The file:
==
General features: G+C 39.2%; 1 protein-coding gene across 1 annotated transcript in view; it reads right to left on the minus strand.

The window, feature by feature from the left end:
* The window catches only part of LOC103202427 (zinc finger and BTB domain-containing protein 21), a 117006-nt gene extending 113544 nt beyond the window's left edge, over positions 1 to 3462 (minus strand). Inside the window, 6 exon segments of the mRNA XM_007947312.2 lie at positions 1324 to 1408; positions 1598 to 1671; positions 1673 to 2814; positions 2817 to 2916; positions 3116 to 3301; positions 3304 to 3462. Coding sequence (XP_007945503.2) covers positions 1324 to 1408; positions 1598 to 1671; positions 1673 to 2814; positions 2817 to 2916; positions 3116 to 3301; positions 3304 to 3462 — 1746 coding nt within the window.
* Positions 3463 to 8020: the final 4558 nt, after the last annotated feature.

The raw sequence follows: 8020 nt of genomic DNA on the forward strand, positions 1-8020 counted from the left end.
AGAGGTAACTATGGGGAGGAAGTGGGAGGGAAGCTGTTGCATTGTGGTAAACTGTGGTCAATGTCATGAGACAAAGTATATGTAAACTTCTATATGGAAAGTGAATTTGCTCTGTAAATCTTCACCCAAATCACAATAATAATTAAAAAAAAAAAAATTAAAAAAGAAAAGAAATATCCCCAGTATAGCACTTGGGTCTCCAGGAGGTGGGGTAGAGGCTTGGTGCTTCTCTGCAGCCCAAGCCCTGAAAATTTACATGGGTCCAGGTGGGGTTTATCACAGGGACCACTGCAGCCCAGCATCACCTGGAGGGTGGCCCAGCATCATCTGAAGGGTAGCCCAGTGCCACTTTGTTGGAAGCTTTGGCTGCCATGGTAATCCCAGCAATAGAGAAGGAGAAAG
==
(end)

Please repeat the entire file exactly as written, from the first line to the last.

General features: G+C 39.2%; 1 protein-coding gene across 1 annotated transcript in view; it reads right to left on the minus strand.

The window, feature by feature from the left end:
* The window catches only part of LOC103202427 (zinc finger and BTB domain-containing protein 21), a 117006-nt gene extending 113544 nt beyond the window's left edge, over positions 1 to 3462 (minus strand). Inside the window, 6 exon segments of the mRNA XM_007947312.2 lie at positions 1324 to 1408; positions 1598 to 1671; positions 1673 to 2814; positions 2817 to 2916; positions 3116 to 3301; positions 3304 to 3462. Coding sequence (XP_007945503.2) covers positions 1324 to 1408; positions 1598 to 1671; positions 1673 to 2814; positions 2817 to 2916; positions 3116 to 3301; positions 3304 to 3462 — 1746 coding nt within the window.
* Positions 3463 to 8020: the final 4558 nt, after the last annotated feature.

The raw sequence follows: 8020 nt of genomic DNA on the forward strand, positions 1-8020 counted from the left end.
AGAGGTAACTATGGGGAGGAAGTGGGAGGGAAGCTGTTGCATTGTGGTAAACTGTGGTCAATGTCATGAGACAAAGTATATGTAAACTTCTATATGGAAAGTGAATTTGCTCTGTAAATCTTCACCCAAATCACAATAATAATTAAAAAAAAAAAAATTAAAAAAGAAAAGAAATATCCCCAGTATAGCACTTGGGTCTCCAGGAGGTGGGGTAGAGGCTTGGTGCTTCTCTGCAGCCCAAGCCCTGAAAATTTACATGGGTCCAGGTGGGGTTTATCACAGGGACCACTGCAGCCCAGCATCACCTGGAGGGTGGCCCAGCATCATCTGAAGGGTAGCCCAGTGCCACTTTGTTGGAAGCTTTGGCTGCCATGGTAATCCCAGCAATAGAGAAGGAGAAAG